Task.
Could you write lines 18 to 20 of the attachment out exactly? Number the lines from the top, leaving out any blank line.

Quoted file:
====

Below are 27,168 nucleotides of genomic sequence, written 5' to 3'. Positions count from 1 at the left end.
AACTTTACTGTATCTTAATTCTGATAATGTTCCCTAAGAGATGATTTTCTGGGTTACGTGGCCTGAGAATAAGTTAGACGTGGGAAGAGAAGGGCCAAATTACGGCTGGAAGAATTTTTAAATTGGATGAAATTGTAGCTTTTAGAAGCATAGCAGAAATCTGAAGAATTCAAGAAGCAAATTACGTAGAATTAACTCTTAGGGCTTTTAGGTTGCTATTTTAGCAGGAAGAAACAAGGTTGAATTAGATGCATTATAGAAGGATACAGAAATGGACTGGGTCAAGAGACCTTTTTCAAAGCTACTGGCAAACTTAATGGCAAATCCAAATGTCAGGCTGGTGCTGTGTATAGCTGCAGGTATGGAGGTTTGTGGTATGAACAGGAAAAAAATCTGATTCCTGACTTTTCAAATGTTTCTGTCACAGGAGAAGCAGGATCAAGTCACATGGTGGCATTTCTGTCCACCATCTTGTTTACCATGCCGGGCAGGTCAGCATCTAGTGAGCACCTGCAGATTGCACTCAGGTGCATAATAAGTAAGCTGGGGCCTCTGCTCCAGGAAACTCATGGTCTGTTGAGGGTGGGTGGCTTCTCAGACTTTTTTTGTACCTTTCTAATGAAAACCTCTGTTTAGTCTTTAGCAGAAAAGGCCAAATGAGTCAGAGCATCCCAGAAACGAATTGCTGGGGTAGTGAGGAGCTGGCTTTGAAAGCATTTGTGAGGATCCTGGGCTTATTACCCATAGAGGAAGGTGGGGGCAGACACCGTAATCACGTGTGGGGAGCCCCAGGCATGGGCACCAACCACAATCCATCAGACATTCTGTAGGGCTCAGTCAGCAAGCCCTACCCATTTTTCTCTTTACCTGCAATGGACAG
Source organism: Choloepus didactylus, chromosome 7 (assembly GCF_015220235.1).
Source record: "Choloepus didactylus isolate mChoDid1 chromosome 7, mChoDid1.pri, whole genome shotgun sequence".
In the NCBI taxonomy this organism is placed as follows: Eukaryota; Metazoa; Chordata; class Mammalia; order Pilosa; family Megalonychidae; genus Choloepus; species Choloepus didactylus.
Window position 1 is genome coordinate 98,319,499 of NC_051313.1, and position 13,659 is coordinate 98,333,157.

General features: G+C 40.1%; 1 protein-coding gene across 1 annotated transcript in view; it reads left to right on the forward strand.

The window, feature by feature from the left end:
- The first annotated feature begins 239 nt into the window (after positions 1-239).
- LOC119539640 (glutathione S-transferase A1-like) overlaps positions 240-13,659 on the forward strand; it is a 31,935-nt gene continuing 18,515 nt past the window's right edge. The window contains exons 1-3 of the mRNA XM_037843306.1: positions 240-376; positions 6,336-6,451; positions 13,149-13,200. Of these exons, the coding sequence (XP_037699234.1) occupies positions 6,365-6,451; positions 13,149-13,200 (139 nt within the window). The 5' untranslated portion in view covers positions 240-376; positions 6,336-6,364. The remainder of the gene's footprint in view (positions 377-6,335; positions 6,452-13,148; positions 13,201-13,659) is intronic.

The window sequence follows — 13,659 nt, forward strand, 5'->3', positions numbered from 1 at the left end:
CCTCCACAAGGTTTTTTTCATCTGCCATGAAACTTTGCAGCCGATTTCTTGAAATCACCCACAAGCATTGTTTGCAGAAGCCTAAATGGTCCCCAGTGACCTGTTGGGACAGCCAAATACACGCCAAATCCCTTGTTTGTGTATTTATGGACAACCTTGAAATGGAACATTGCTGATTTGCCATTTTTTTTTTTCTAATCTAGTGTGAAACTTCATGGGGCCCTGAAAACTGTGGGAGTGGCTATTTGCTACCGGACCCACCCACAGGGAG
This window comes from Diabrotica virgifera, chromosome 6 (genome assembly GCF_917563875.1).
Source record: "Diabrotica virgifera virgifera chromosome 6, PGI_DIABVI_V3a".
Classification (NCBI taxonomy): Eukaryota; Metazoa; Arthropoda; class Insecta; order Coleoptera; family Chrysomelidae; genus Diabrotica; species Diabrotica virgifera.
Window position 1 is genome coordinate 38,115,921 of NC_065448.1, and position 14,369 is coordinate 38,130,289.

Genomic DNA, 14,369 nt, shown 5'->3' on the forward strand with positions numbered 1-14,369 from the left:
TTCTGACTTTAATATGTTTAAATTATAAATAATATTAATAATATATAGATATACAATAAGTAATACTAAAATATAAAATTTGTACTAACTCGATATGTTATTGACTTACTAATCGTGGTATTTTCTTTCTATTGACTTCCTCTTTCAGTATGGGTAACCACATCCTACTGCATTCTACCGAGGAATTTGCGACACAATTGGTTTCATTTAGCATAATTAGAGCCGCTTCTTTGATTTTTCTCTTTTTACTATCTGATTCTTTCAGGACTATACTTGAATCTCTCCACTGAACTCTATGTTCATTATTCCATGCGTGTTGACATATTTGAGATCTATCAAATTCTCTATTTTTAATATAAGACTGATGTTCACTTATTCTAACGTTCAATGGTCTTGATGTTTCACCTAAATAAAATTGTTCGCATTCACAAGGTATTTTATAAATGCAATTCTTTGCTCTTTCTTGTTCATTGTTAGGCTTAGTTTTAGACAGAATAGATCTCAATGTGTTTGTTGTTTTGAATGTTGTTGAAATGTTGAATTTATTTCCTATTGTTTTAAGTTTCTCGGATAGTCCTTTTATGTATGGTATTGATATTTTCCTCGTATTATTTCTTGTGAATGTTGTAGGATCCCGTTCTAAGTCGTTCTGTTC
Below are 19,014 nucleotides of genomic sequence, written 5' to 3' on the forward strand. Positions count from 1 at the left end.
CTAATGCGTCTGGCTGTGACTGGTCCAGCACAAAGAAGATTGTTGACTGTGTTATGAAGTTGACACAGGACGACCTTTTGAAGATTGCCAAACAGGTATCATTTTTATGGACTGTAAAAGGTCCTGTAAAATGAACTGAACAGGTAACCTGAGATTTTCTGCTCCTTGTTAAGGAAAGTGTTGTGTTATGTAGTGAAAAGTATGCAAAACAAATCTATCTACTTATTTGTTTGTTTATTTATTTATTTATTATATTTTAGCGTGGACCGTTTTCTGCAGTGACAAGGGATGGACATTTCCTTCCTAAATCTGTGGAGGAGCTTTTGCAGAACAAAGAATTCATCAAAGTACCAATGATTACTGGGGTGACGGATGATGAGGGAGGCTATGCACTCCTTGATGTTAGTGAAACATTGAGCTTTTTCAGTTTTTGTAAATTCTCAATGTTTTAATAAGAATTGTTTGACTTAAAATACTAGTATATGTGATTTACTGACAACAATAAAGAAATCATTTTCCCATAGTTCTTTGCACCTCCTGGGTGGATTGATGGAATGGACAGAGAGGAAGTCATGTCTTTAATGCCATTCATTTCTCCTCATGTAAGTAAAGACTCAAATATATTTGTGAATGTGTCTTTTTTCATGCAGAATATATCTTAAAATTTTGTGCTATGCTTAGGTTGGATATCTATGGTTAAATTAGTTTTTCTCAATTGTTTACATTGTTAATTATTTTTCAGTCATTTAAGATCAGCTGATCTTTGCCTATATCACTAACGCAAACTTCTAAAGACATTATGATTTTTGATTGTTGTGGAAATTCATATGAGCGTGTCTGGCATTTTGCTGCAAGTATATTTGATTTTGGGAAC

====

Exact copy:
TTCTGACTTTAATATGTTTAAATTATAAATAATATTAATAATATATAGATATACAATAAGTAATACTAAAATATAAAATTTGTACTAACTCGATATGTTATTGACTTACTAATCGTGGTATTTTCTTTCTATTGACTTCCTCTTTCAGTATGGGTAACCACATCCTACTGCATTCTACCGAGGAATTTGCGACACAATTGGTTTCATTTAGCATAATTAGAGCCGCTTCTTTGATTTTTCTCTTTTTACTATCTGATTCTTTCAGGACTATACTTGAATCTCTCCACTGAACTCTATGTTCATTATTCCATGCGTGTTGACATATTTGAGATCTATCAAATTCTCTATTTTTAATATAAGACTGATGTTCACTTATTCTAACGTTCAATGGTCTTGATGTTTCACCTAAATAAAATTGTTCGCATTCACAAGGTATTTTATAAATGCAATTCTTTGCTCTTTCTTGTTCATTGTTAGGCTTAGTTTTAGACAGAATAGATCTCAATGTGTTTGTTGTTTTGAATGTTGTTGAAATGTTGAATTTATTTCCTATTGTTTTAAGTTTCTCGGATAGTCCTTTTATGTATGGTATTGATATTTTCCTCGTATTATTTCTTGTGAATGTTGTAGGATCCCGTTCTAAGTCGTTCTGTTC
Below are 19,014 nucleotides of genomic sequence, written 5' to 3' on the forward strand. Positions count from 1 at the left end.
CTAATGCGTCTGGCTGTGACTGGTCCAGCACAAAGAAGATTGTTGACTGTGTTATGAAGTTGACACAGGACGACCTTTTGAAGATTGCCAAACAGGTATCATTTTTATGGACTGTAAAAGGTCCTGTAAAATGAACTGAACAGGTAACCTGAGATTTTCTGCTCCTTGTTAAGGAAAGTGTTGTGTTATGTAGTGAAAAGTATGCAAAACAAATCTATCTACTTATTTGTTTGTTTATTTATTTATTTATTATATTTTAGCGTGGACCGTTTTCTGCAGTGACAAGGGATGGACATTTCCTTCCTAAATCTGTGGAGGAGCTTTTGCAGAACAAAGAATTCATCAAAGTACCAATGATTACTGGGGTGACGGATGATGAGGGAGGCTATGCACTCCTTGATGTTAGTGAAACATTGAGCTTTTTCAGTTTTTGTAAATTCTCAATGTTTTAATAAGAATTGTTTGACTTAAAATACTAGTATATGTGATTTACTGACAACAATAAAGAAATCATTTTCCCATAGTTCTTTGCACCTCCTGGGTGGATTGATGGAATGGACAGAGAGGAAGTCATGTCTTTAATGCCATTCATTTCTCCTCATGTAAGTAAAGACTCAAATATATTTGTGAATGTGTCTTTTTTCATGCAGAATATATCTTAAAATTTTGTGCTATGCTTAGGTTGGATATCTATGGTTAAATTAGTTTTTCTCAATTGTTTACATTGTTAATTATTTTTCAGTCATTTAAGATCAGCTGATCTTTGCCTATATCACTAACGCAAACTTCTAAAGACATTATGATTTTTGATTGTTGTGGAAATTCATATGAGCGTGTCTGGCATTTTGCTGCAAGTATATTTGATTTTGGGAAC